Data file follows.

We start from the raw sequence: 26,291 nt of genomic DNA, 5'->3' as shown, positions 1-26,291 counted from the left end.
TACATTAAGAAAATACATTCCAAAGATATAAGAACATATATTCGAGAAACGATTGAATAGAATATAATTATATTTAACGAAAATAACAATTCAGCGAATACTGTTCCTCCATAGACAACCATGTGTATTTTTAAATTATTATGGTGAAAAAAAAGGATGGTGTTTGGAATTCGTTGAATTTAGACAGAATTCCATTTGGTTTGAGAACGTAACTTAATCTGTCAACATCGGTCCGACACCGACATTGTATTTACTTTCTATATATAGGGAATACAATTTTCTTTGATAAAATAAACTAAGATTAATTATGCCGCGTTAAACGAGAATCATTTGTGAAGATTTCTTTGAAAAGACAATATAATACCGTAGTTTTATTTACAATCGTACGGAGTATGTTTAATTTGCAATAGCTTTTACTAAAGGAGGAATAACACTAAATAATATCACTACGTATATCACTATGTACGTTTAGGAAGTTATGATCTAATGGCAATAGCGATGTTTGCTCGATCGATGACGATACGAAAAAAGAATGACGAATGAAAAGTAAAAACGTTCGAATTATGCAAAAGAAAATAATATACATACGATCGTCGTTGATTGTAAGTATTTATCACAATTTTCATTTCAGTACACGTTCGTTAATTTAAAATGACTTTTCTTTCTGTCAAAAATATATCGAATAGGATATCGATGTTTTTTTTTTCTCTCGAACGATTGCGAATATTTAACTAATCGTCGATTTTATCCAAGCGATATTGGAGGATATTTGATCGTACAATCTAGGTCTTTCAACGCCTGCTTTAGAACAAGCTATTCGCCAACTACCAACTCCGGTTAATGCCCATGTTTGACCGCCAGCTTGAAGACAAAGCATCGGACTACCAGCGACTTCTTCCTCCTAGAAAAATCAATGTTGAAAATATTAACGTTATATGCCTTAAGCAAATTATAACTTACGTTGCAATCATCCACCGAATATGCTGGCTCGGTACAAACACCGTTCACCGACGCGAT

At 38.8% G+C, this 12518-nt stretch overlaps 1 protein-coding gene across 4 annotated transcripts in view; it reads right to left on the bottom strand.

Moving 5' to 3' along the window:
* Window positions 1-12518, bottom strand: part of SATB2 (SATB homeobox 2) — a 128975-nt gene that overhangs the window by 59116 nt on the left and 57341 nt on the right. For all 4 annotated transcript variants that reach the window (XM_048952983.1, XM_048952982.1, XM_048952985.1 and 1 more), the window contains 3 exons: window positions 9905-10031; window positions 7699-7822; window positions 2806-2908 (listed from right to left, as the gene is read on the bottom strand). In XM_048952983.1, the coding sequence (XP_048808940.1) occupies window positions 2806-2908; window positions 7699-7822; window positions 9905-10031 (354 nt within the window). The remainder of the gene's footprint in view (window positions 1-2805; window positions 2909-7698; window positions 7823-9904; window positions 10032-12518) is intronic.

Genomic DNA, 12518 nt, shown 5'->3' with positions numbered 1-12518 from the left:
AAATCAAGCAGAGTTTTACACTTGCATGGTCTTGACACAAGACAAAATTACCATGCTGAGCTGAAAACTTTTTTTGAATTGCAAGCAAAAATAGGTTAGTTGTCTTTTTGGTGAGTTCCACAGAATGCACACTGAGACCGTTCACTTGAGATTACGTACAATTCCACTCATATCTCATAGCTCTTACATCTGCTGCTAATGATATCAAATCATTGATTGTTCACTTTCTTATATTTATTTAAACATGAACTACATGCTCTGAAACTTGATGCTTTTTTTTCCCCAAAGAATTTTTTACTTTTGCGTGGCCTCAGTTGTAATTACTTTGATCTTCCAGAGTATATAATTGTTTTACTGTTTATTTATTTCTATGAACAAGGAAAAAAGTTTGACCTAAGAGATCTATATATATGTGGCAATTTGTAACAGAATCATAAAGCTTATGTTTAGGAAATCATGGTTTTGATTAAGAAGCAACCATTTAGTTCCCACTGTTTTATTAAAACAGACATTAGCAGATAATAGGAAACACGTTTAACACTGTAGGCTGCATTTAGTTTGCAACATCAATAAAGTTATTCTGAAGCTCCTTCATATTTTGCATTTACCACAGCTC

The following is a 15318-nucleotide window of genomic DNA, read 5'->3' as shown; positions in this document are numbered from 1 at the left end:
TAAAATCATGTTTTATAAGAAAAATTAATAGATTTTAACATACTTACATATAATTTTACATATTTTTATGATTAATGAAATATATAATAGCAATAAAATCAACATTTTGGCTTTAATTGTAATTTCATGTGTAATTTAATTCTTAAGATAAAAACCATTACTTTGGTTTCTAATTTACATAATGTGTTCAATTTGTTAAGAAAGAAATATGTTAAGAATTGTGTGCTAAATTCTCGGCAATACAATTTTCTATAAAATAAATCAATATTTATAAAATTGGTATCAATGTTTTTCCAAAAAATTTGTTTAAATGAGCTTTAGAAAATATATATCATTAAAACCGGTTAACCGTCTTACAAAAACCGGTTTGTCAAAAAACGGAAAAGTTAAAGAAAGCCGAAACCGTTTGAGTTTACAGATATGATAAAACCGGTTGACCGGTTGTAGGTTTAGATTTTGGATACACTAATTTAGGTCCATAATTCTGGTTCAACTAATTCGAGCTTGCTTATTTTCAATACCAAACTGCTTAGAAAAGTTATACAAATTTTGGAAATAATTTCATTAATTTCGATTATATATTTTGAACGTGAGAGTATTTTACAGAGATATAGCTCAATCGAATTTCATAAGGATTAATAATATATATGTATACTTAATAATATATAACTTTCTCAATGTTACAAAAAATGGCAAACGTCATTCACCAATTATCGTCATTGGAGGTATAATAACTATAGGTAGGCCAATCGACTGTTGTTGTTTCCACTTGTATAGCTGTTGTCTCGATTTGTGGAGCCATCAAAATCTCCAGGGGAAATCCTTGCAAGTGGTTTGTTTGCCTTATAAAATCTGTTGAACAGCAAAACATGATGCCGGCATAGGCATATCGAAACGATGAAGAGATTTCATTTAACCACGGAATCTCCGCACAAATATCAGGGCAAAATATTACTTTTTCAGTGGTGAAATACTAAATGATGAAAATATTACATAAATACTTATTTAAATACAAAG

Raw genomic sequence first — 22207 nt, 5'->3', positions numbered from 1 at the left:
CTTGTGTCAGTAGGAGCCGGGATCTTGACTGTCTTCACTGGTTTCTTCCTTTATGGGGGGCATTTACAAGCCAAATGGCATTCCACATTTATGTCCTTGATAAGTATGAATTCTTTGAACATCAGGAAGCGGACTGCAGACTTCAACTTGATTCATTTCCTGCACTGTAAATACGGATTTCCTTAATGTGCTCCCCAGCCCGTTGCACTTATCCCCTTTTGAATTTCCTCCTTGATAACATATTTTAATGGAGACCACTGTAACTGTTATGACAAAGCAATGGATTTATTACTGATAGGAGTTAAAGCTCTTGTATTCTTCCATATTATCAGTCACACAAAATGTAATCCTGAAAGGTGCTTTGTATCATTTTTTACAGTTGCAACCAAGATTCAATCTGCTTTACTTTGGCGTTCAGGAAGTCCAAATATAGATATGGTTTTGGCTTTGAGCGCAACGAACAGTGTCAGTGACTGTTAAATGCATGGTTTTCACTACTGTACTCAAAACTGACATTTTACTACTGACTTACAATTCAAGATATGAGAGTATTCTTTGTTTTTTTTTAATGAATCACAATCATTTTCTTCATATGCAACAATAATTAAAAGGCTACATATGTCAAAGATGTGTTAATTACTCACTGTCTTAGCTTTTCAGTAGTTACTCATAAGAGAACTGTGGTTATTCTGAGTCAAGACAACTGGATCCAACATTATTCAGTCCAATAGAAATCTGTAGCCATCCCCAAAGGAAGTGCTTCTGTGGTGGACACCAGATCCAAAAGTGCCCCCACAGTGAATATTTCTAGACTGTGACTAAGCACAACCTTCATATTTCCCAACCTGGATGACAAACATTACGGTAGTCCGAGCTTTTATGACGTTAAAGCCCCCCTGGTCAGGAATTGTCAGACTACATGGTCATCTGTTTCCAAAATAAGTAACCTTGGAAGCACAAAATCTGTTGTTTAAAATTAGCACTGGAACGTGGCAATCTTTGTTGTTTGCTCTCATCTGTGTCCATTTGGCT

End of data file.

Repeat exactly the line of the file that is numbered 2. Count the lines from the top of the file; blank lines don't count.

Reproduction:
TACATTAAGAAAATACATTCCAAAGATATAAGAACATATATTCGAGAAACGATTGAATAGAATATAATTATATTTAACGAAAATAACAATTCAGCGAATACTGTTCCTCCATAGACAACCATGTGTATTTTTAAATTATTATGGTGAAAAAAAAGGATGGTGTTTGGAATTCGTTGAATTTAGACAGAATTCCATTTGGTTTGAGAACGTAACTTAATCTGTCAACATCGGTCCGACACCGACATTGTATTTACTTTCTATATATAGGGAATACAATTTTCTTTGATAAAATAAACTAAGATTAATTATGCCGCGTTAAACGAGAATCATTTGTGAAGATTTCTTTGAAAAGACAATATAATACCGTAGTTTTATTTACAATCGTACGGAGTATGTTTAATTTGCAATAGCTTTTACTAAAGGAGGAATAACACTAAATAATATCACTACGTATATCACTATGTACGTTTAGGAAGTTATGATCTAATGGCAATAGCGATGTTTGCTCGATCGATGACGATACGAAAAAAGAATGACGAATGAAAAGTAAAAACGTTCGAATTATGCAAAAGAAAATAATATACATACGATCGTCGTTGATTGTAAGTATTTATCACAATTTTCATTTCAGTACACGTTCGTTAATTTAAAATGACTTTTCTTTCTGTCAAAAATATATCGAATAGGATATCGATGTTTTTTTTTTCTCTCGAACGATTGCGAATATTTAACTAATCGTCGATTTTATCCAAGCGATATTGGAGGATATTTGATCGTACAATCTAGGTCTTTCAACGCCTGCTTTAGAACAAGCTATTCGCCAACTACCAACTCCGGTTAATGCCCATGTTTGACCGCCAGCTTGAAGACAAAGCATCGGACTACCAGCGACTTCTTCCTCCTAGAAAAATCAATGTTGAAAATATTAACGTTATATGCCTTAAGCAAATTATAACTTACGTTGCAATCATCCACCGAATATGCTGGCTCGGTACAAACACCGTTCACCGACGCGAT